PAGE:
Turkey tax wedge (%),            39.0    40.0    41.5       39.0
with consumption tax

Number of EU-15                    5       9       9         0
countries with higher tax

Number of "EU-4"                   3       4       4         0
conitries3 with higher tax

Turkey tax wedge (%),            38.18   40.28   43.10     37.03
with minimum living relief (4)

Turkey tax wedge (%),            35.50   37.71   40.66     34.33
2008 (after intended
reduction of social
contributions) (4)

Family type                                 Married
                                          2 children

Wage level (2)                   67-0    100-0   100-33  44-0

Turkey tax wedge (%),            42.7    42.2    42.2    41.3
OECD methodology

Number of EU-15                    0       0       3      --
countries with higher tax

Number of EU-4 conitries (3)       0       0       1      --
with higher tax wedge

Turkey tax wedge (%),            38.3    38.7    39.2    35.3
with consumption tax

Number of EU-15                    1       1       3      --
countries with higher tax

Number of "EU-4"                   0       1       2      --
conitries3 with higher tax

Turkey tax wedge (%),            37.44   39.03   39.90   32.57
with minimum living relief (4)

Turkey tax wedge (%),            33.60   36.42   37.32   29.67
2008 (after intended
reduction of social
contributions) (4)

Note: (1) Income tax plus employee and employer contributions less
cash benefits; consumption tax credit added for Turkey. (2) Figure
in this row indicates wage levels as a percent of average
production wage. In the married families examples, wage levels for
each adult are given (e.g., 67-0 means that primary earner has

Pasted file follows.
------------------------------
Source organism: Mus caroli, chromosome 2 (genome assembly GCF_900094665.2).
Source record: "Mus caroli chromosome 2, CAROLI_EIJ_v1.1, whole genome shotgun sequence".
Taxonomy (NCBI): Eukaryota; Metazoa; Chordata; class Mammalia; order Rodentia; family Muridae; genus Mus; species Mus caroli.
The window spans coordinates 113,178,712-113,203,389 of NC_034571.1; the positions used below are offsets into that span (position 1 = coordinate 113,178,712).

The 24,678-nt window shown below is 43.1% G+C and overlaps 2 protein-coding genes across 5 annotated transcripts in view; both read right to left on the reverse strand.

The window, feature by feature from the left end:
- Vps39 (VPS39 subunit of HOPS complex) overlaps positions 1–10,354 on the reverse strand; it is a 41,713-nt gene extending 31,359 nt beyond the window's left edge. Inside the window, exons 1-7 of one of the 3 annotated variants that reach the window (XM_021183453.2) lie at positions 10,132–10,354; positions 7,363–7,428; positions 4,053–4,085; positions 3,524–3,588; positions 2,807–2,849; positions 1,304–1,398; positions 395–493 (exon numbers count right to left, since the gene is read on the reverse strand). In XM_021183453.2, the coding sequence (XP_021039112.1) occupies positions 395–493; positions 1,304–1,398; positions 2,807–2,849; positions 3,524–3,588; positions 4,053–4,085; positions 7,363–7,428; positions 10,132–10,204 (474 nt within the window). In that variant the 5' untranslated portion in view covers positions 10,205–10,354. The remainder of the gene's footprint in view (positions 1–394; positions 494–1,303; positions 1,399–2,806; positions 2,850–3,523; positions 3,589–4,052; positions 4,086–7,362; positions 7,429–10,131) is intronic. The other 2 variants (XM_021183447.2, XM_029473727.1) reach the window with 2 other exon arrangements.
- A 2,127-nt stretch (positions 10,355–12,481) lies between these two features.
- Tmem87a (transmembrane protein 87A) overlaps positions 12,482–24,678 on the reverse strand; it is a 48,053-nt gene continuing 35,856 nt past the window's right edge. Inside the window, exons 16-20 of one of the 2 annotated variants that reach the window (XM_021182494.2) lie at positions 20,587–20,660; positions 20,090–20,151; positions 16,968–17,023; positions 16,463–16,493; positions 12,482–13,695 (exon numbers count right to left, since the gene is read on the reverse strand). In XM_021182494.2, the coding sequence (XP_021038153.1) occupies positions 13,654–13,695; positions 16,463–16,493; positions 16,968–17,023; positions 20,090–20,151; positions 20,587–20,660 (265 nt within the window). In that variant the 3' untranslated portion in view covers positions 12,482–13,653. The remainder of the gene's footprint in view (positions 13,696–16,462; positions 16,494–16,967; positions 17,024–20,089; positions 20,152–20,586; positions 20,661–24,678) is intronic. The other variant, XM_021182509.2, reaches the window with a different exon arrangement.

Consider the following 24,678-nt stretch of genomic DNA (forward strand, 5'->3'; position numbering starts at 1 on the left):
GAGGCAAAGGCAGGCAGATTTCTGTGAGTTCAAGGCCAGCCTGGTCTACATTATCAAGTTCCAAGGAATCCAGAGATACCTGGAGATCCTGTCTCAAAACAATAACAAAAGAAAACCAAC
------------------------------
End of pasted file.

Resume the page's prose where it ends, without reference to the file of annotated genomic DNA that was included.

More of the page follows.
wages at 67 percent of average production wage and where another
adult has no earnings). The last example (44-0) represents the case
of a family with one minimum wage worker and non-earner. (3)
Includes EU-10 (new accession) countries that are also OECD
members--Czech Republic, Hungary, Poland, and Slovak Republic. (4)
As of January 2008, the practice of "Minimum Living Relief"
replaced the practice of "Special Expenditure Relief" in the Income
Tax Law, which resulted in a decrease in the tax wedge.
Furthermore, additional relief in the tax wedge was introduced
after the (5) percent reduction in the social security contribution
of employers that took effect in October 2008. The table above
shows the tax wedges after the introduction of new practices, as
calculated by the Government. Source: World Bank (2009, p. 3).


Years           Number of      Minimum    Top marginal
               Brackets ***   tax rates    tax rates

1950-1957           7            15            45
1958-1961           10           15            60
1962                7            10            70
1963-1980           10           10            68
1981-1985           6            40            75
1986-1993           6            25            50
1994-1998 *         7            25            55
1999-2004 *         6            20            45
2005 *              5            20            40
2006-2010 **        4            15            35

Note: * Among 1/07/1998-31/12/1998 wages and salaries taxed a
separate tax tariff which started from 20 % and ended at 45%.
This rule endured during 1999 to 2005 and rates of nominal tariff
decreased by five percent. "Separate taxation of wages and
salaries was abolished in 2006. *** Since 2006 an increase in the
third and fourth income scale which became 7 % and 8 %,



Types of     Withholding   Return    Deductions    Offsetting of losses